by Dr Amelia Stephens
An article recently published in the Medical Journal of Australia showed the increased frequency of vulvoplasty in New South Wales, Australia (1). The intention of the study was to look at potential complications following this procedure and outcomes of the women who had the procedure done related to births following. What was interesting about this study, was seeing how the rates of vulvoplasty have increased, not only in Australia, but in other countries such as the U.K and U.S.A since the early 2000s. So from here, we need to ask a few questions. One you may be asking, rightfully so, is – what on earth is vulvoplasty?
What is vulvoplasty?
Vulvoplasty is an operation that changes the shape of the vulva, the external part of a woman’s genitals. It can be done for the purpose of correcting anatomical malformations that women are born with, that may affect their function or quality of life significantly, or, assisting with correcting scarring or malformation resulting from female genital mutilation. You may have heard the term ‘designer vagina’ and this is also associated with vulvoplasty. Strictly speaking, the vulva is a different anatomical location to the vagina, but it is common for the two to be considered the same thing.
‘Designer vaginas’, and vulvas, have become a more common cosmetic procedure, and as this study shows – it appears the incidence is increasing. As one could appreciate, this area of a woman’s body is quite sensitive, so undergoing surgery would be considerably painful at times.
So why are women lining up to have this procedure done?
by Dr Amelia Stephens
No thank you – I’m sweet enough.
Recently I was looking at attending a medical education event for GPs. These events are needed as we of course require ongoing education as part of our working lives. What is accepted as the ‘best practice’ in medicine changes rapidly – and as we know changes are being made all over the world in medical fields on a daily basis, as new things are ‘discovered’, or we become more aware of what we need to be doing for our health.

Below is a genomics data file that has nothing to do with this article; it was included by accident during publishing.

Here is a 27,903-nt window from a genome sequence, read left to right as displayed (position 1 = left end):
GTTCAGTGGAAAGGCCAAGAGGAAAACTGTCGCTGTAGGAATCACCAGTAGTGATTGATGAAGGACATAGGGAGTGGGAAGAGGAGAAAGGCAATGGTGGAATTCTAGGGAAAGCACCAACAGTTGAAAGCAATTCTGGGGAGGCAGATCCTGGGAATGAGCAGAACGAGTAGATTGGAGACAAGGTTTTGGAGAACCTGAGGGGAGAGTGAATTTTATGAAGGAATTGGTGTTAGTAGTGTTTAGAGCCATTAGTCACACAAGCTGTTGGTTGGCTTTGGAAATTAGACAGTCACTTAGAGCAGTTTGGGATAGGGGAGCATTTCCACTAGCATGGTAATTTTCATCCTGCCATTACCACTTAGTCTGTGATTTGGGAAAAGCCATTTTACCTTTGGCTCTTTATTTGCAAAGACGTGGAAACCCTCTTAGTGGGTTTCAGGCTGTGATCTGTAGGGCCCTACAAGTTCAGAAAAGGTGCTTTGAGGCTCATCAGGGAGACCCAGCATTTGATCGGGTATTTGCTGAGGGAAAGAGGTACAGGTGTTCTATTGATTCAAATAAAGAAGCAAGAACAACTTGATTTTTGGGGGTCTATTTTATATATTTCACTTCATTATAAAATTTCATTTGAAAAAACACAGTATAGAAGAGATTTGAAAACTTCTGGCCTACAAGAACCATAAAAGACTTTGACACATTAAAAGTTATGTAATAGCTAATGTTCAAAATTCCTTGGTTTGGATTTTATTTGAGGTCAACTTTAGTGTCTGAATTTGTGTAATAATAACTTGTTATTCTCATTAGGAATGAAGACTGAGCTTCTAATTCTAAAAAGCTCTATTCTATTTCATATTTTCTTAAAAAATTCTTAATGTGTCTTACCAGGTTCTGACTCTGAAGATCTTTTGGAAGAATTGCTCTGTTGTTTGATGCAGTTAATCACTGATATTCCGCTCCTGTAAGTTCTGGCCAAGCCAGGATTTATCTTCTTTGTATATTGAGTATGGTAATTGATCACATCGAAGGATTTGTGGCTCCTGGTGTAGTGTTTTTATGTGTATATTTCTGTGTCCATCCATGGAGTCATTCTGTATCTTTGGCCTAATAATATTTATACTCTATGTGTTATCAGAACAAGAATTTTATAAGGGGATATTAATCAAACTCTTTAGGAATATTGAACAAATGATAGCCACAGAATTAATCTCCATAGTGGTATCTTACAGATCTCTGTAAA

Now, I was quite impressed by the line-up of presenters and topics as there was a broad range and some good quality presenters that I recognised. I was all set to fill out my registration form until I saw some of the fine print, which made me quite uncomfortable.
Yesterday in Australia, we had the ‘race that stops a nation’, otherwise known as the ‘Melbourne Cup’. It had me pondering as there were several things that did not sit right with me, in the way that this day is celebrated and how it is an event of such significance in Australia, and indeed the world. (more…)
There is a phrase common to us in society that talks about ‘healthy competition’. What is this competition though, and how is it truly affecting our health?
Competition starts with comparison, or perceiving ourselves as less or more than another. There are myriad reasons why we start to feel less or more than those around us and it begins very young.
When we are born we are whole and complete & everything that is for us to be is naturally inside us. We are allowed to just sit and be – and in fact are marvelled for our beauty and stillness as we lie, sleep and simply just be. As we grow the ideals and beliefs of those around us, if we take them on, start to dictate how we behave. We often learn from our observations and those around us that this natural and innate way of being is actually not the norm, and we most often lack the reflection of what it is to remain true to ourselves for our whole lives.